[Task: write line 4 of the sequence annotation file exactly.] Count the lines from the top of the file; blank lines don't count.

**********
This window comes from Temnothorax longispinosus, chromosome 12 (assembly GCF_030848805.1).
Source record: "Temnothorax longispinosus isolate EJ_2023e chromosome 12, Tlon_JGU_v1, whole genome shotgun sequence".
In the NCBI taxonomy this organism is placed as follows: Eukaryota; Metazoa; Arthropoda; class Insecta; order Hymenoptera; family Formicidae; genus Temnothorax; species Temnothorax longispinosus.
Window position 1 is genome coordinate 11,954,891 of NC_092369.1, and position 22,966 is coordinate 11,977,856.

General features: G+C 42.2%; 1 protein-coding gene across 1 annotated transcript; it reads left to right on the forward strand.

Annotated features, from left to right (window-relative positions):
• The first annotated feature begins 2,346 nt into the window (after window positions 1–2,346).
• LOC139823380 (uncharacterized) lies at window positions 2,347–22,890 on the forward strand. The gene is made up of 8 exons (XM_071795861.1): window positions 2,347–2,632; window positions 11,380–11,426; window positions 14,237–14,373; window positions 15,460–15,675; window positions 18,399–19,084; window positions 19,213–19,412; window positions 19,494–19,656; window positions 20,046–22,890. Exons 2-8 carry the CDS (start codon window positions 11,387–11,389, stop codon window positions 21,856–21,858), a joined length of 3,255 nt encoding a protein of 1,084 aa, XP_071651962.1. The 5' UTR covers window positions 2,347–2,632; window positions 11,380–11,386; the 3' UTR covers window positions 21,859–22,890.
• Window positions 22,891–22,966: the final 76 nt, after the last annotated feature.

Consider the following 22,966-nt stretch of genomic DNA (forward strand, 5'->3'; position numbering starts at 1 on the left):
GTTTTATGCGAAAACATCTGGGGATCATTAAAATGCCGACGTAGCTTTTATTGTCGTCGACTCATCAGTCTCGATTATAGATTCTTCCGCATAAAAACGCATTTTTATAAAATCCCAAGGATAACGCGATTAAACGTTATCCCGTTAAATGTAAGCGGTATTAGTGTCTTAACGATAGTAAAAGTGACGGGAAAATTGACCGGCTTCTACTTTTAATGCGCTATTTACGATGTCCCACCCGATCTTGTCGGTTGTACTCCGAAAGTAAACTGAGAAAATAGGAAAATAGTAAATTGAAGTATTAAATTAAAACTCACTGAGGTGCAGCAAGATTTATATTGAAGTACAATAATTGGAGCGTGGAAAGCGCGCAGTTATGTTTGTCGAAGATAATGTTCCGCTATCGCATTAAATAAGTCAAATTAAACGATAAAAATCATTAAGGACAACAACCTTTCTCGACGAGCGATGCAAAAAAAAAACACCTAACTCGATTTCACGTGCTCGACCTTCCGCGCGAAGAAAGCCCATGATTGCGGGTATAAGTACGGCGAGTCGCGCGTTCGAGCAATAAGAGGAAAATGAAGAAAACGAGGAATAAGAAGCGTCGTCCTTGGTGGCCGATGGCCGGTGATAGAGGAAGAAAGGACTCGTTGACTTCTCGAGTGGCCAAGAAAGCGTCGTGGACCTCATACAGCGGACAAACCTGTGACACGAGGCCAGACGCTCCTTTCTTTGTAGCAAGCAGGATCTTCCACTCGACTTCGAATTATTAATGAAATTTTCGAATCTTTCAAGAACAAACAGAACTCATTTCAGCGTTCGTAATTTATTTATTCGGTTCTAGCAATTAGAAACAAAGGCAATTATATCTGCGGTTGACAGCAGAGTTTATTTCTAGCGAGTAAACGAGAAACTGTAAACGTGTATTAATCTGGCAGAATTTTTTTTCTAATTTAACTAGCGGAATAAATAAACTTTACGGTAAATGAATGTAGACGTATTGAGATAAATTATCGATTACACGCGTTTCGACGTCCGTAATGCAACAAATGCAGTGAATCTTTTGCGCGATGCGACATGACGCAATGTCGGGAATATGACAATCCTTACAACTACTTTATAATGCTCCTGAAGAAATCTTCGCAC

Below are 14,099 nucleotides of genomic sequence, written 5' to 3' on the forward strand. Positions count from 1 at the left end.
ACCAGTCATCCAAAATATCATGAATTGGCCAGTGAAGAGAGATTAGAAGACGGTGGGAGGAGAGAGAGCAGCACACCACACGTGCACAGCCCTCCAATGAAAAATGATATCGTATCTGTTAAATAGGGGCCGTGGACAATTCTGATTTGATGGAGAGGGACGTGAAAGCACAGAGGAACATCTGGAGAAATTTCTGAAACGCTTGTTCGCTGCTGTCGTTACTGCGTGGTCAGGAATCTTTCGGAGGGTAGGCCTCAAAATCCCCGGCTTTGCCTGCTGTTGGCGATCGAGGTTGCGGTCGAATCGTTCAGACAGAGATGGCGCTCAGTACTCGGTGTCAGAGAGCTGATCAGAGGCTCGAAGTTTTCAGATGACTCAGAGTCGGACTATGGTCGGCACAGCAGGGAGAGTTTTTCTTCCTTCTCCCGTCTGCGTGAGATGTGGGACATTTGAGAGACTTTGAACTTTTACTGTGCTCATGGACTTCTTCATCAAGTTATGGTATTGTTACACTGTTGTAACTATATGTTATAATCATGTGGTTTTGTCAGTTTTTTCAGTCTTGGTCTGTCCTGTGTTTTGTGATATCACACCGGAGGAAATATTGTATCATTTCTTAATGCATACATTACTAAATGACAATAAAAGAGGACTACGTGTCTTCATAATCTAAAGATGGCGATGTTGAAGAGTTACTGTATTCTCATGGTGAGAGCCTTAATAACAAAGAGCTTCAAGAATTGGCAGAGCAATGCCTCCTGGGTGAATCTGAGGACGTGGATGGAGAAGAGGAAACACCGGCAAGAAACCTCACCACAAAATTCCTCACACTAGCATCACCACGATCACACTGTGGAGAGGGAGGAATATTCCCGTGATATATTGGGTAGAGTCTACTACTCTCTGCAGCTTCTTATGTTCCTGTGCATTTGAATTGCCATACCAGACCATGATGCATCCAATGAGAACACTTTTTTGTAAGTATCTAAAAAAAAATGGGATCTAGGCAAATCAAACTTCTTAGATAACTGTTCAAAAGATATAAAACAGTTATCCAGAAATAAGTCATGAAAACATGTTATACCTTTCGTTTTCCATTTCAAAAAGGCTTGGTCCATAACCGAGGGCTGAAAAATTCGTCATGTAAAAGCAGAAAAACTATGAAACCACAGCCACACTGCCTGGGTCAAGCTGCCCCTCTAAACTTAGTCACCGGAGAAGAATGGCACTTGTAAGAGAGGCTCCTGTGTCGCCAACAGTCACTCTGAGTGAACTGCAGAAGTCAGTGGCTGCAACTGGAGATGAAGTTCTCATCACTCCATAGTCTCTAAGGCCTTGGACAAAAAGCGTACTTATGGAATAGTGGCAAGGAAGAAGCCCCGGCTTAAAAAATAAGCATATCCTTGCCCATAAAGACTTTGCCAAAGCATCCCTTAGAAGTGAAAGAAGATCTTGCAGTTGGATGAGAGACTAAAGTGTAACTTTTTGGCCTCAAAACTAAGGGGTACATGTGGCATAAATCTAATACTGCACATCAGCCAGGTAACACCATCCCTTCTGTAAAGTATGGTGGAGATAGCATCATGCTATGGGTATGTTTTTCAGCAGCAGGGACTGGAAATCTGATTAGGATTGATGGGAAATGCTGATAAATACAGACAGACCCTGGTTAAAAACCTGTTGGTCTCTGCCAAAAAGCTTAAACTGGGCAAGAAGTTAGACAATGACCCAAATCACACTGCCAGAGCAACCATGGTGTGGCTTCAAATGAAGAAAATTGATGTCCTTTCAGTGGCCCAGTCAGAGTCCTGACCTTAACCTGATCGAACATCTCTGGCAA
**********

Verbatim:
Window position 1 is genome coordinate 11,954,891 of NC_092369.1, and position 22,966 is coordinate 11,977,856.